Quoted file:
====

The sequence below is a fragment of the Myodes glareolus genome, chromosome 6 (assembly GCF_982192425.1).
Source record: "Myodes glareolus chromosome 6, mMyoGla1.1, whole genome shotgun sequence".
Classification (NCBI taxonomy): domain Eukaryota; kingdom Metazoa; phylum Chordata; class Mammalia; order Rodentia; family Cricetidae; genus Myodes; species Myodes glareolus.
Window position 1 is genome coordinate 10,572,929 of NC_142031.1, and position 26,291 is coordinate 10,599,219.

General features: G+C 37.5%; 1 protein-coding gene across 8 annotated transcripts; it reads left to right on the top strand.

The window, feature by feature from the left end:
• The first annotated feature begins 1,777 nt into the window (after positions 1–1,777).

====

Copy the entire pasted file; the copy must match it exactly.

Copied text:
The sequence below is a fragment of the Myodes glareolus genome, chromosome 6 (assembly GCF_982192425.1).
Source record: "Myodes glareolus chromosome 6, mMyoGla1.1, whole genome shotgun sequence".
Classification (NCBI taxonomy): domain Eukaryota; kingdom Metazoa; phylum Chordata; class Mammalia; order Rodentia; family Cricetidae; genus Myodes; species Myodes glareolus.
Window position 1 is genome coordinate 10,572,929 of NC_142031.1, and position 26,291 is coordinate 10,599,219.

General features: G+C 37.5%; 1 protein-coding gene across 8 annotated transcripts; it reads left to right on the top strand.

The window, feature by feature from the left end:
• The first annotated feature begins 1,777 nt into the window (after positions 1–1,777).